On Tuesday night, a Secret Service officer shot and wounded an intruder who scaled a fence and leaped onto the White House grounds.
Law enforcement officials say the man was carrying an unloaded .38-caliber pistol. The incident came just three days after Pennsylvania Avenue in front of the White House was closed to car and truck traffic for security reasons. On Friday, an unarmed man jumped the fence.
Last September, a light plane piloted by a drunken man crashed underneath the president's bedroom. A month later, a rifle-toting man fired 29 rounds at the White House. Shortly after that, shots were fired at the south side of the White House -- no assailants were caught.
If you've concluded that the White House is vulnerable to attacks from nuts -- you're right. Unfortunately, it's the price the president pays for living in the "people's house."
The White House, occupied first by President John Adams in 1800, was quickly perceived by occupants and citizenry as a public institution.
Thomas Jefferson, for example, allowed public access to most rooms in the White House, and the building was closed to the public only during sleeping hours and when the president was away.
During the War of 1812, the British set fire to the White House and President James Madison barely escaped advancing British forces. The White House was rebuilt after the war and public access continued.
In fact, during Andrew Jackson's inaugural in 1829, the White House grounds were opened to any individual who chose to come. And a rowdy crowd was the result -- so boisterous that Jackson was forced to escape to another abode.
Presidents discovered that public access to the White House had advantages and disadvantages. The steady stream of visitors passing through the White House allowed presidents to campaign without leaving home, but it was a time-consuming job. As President James K. Polk noted in a diary entry of Feb. 19, 1847, during the Mexican War:
"My office was crowded this morning with visitors, most of them seeking military appointments. For the last week I have been greatly annoyed by this kind of importunity. The city is crowded with young men, many of them loafers without merit, seeking military appointments. . . . I am often exceedingly disgusted with the scenes which occur in my office, but keep my temper and endure the painful labour which is imposed upon me with patience. . . . I am almost ready at some times to conclude that all men are selfish, and that there is no reliance to be placed in any of the human race."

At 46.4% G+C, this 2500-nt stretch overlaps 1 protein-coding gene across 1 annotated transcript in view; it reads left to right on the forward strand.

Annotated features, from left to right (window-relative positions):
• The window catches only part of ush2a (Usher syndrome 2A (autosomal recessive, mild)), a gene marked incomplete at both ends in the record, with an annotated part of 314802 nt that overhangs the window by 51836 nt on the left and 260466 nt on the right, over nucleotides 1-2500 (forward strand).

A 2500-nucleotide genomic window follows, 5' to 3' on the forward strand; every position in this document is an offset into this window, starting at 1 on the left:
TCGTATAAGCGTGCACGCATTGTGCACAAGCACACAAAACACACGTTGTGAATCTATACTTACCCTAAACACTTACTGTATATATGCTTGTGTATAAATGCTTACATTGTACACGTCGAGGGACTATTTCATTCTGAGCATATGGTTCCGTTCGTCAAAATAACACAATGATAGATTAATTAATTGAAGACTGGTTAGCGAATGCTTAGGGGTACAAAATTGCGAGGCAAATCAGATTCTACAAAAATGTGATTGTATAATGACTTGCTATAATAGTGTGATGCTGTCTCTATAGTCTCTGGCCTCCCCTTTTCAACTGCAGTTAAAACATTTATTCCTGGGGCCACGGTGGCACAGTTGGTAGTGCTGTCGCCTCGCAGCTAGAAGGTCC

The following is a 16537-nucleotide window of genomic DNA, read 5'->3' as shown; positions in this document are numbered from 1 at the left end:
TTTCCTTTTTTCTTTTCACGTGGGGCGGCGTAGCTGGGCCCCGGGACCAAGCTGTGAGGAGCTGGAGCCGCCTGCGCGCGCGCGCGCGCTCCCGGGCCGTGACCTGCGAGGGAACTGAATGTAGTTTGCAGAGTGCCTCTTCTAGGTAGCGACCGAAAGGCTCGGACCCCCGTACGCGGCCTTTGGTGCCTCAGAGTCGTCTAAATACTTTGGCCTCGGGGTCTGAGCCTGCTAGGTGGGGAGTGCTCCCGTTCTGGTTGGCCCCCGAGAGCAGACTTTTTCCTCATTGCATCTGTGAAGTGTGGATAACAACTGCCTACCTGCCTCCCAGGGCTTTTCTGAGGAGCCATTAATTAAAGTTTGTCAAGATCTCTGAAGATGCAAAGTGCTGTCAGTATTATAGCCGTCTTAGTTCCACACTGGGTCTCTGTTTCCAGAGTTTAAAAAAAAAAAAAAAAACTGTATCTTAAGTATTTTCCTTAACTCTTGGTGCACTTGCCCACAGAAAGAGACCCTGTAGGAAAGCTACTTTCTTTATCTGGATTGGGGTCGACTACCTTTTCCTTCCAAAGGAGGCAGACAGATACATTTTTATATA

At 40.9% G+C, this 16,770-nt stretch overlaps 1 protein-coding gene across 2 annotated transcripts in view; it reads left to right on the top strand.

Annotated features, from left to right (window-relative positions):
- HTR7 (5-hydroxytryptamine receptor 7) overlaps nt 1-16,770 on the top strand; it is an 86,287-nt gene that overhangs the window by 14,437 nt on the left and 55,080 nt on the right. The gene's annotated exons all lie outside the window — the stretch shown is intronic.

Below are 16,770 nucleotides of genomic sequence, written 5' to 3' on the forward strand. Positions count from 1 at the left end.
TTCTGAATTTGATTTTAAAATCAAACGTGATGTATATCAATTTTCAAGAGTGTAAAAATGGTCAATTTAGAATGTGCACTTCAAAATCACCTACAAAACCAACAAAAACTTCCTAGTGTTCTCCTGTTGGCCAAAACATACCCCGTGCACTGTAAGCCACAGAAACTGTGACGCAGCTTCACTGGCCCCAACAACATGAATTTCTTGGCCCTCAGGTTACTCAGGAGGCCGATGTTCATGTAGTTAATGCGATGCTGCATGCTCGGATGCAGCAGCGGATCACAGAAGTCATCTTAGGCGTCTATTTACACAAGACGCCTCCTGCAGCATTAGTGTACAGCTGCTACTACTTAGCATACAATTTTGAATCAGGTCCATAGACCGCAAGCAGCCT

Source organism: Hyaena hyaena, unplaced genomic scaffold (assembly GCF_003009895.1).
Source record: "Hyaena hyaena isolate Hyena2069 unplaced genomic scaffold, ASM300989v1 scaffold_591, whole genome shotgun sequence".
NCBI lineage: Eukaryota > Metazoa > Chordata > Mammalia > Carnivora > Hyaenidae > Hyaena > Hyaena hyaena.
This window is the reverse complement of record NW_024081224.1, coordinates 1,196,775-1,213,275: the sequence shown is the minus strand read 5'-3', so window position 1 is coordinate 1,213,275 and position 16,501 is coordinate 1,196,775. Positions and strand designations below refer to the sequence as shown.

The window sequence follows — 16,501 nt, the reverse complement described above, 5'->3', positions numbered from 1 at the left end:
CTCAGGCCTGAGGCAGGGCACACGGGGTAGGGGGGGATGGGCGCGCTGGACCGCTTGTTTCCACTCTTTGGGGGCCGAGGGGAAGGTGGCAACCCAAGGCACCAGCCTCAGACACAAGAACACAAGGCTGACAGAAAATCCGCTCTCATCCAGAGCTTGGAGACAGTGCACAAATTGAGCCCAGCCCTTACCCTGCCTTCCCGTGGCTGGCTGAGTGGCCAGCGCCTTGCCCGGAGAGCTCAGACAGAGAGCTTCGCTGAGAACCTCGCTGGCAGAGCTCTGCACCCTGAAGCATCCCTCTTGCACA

During the Civil War, White House security increased, much to the chagrin of President Abraham Lincoln, who instructed his bodyguards to wear ordinary clothes and conceal firearms. Despite the beefed-up security, there was an ugly incident following the death of Lincoln's 11-year-old son, Willie, in February 1862. Intruders set fire to the White House stables, killing Willie's spirited pony. Throughout the war, Lincoln had weekly meetings with visitors, some of whom were good-tempered and others mean-spirited.
After Lincoln's assassination in Ford's Theater in April 1865, presidential security was eased because the war -- and thus emergency times -- came to an end. Successors continued to do as Polk had earlier, spending inordinate amounts of time meeting visitors and office-seekers in the White House. When in 1881 President James A. Garfield, walking without guards in a Washington rail station, was assassinated by a frustrated job-seeker, the matter of security was dealt with indirectly and belatedly. Congress passed the Civil Service Act of 1883, relieving the president of responsibility for filling 10 percent of federal jobs, which henceforth would be determined by an examination system.
The Secret Service was created in 1864, and at the time Garfield was killed its primary mission was to catch counterfeiters. It did not provide presidential protection until 1901, when President William McKinley was assassinated.
In 1902, President Theodore Roosevelt had the West Wing of the White House built. The new wing was constructed in a manner that denied free access to certain rooms. It also created new office space away from the president's residence.
Free access to the White House continued in the early 20th century, with New Year's Day remaining as a high point for receptions.
On Jan. 1, 1909, Roosevelt shook a record 8,000 hands of visitors. His successor, William Howard Taft, ran up a total of 5,575 hands in 1910 but in a shorter time span: two hours, 55 minutes.